Tools for Flattening Metal for Art

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Artists use metal in a variety of ways. Sculptors may work exclusively with metal or integrate it with other materials in mixed media compositions. At the same time, jewelry making is a popular form of sculpture, uniting art and craft and almost always employing at least some metal elements. To flatten pieces of metal, artists have several techniques and tools to choose from.

Hammers and Anvils

  • A hammer and anvil are among the oldest tools for flattening or forming metal, and they remain an option for artists working today. Anvils and hammers are typically made of iron, and can flatten any softer metal when the artist applies enough pressure. One advantage to working with a hammer and anvil is the degree of control, since the artist can see the progress after every swing of the hammer. Hammering works best on softer metals, but even harder materials will flatten eventually. A hammer and anvil can make small tasks such as flattening a piece of wire quick and easy.

Presses

  • Metal presses use heavy metal rollers to flatten a piece of metal. Some presses use a hand crank and rely on the artist's muscle power, while others use a powerful electric motor. The metal fed into the press must be relatively thin, but repeated pressings can result in a very thin piece of metal. Pressing is the process used to turn thin strips of gold into delicate gold leaf, which is used to gild the edges of books or decorate other metal and wooden elements.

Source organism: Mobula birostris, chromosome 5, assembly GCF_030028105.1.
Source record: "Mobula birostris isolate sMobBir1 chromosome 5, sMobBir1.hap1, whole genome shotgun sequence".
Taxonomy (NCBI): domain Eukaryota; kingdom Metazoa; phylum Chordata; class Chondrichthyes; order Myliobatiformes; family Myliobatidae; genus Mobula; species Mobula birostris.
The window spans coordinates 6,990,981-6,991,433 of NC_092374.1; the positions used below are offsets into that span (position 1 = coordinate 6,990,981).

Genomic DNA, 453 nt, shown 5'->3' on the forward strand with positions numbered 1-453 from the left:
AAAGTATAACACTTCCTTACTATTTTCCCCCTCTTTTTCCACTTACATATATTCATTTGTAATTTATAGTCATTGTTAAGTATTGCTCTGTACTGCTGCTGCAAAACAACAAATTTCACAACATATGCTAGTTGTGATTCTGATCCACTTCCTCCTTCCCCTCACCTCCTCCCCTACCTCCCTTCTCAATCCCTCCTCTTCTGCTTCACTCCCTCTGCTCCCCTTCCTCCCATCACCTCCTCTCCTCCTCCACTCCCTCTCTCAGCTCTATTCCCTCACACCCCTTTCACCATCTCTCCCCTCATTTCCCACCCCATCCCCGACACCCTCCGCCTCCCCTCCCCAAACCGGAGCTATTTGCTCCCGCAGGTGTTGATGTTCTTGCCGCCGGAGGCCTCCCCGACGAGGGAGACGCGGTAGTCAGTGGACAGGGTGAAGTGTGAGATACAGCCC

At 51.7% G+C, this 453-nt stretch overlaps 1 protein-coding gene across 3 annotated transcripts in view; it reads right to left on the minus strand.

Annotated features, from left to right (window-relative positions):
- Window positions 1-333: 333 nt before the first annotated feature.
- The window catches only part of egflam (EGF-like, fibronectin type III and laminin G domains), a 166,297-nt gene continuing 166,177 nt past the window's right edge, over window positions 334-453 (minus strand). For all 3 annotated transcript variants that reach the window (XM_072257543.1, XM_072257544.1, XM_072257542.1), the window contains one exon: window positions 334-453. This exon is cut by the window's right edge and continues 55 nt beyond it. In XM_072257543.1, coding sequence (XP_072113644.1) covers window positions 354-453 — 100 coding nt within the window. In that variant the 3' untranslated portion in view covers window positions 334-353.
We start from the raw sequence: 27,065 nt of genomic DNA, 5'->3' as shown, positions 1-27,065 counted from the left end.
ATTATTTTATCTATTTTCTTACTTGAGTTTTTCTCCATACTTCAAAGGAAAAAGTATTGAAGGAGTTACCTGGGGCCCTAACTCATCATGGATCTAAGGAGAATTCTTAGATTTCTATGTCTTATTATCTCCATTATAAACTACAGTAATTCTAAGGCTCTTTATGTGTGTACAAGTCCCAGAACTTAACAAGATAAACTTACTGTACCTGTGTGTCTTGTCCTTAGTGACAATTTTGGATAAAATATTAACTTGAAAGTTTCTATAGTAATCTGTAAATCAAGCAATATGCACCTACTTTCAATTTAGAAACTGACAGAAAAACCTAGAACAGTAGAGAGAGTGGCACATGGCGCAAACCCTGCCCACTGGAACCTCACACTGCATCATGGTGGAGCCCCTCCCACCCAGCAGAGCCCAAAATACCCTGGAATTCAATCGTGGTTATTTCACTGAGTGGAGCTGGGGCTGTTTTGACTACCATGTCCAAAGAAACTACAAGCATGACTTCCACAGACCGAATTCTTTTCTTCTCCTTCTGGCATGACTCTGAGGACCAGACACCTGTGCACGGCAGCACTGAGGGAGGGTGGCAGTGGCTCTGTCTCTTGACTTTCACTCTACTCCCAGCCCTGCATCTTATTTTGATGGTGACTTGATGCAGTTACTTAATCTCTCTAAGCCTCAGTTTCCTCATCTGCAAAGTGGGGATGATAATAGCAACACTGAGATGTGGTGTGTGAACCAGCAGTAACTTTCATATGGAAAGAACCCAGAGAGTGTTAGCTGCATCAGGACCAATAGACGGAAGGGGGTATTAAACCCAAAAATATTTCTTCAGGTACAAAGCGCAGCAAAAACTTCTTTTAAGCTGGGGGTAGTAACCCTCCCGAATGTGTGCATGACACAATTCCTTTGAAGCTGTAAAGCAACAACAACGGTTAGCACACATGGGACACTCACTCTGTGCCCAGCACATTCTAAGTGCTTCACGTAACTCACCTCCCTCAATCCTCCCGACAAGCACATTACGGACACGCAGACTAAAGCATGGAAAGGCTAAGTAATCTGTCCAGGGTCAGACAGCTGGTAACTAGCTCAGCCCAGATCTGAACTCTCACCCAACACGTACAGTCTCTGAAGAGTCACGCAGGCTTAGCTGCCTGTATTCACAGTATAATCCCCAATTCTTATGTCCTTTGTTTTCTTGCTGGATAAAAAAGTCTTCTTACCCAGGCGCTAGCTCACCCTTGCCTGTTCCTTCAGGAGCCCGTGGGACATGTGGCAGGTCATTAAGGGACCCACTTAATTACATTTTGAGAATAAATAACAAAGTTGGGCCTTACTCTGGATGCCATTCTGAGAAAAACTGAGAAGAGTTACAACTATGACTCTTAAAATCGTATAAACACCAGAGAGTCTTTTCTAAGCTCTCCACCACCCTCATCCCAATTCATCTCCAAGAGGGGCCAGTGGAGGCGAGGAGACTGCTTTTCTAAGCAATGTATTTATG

Heat Tools

  • Artists may choose to flatten metal using tools that rely on heat to soften or even melt the metal. Using a forge, which is a sort of oven that reaches very high temperatures, an artist can melt metal and recast it in a mold to produce thin strips or decorative panels. Another type of heat tool is a torch, which burns gas and produces a high-intensity flame that can soften metal, making it easier to flatten with a hammer and anvil or to stretch with grips or pliers until it reaches the desired thinness.

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  • Photo Credit martillo image by Pablo Fernández from Fotolia.com
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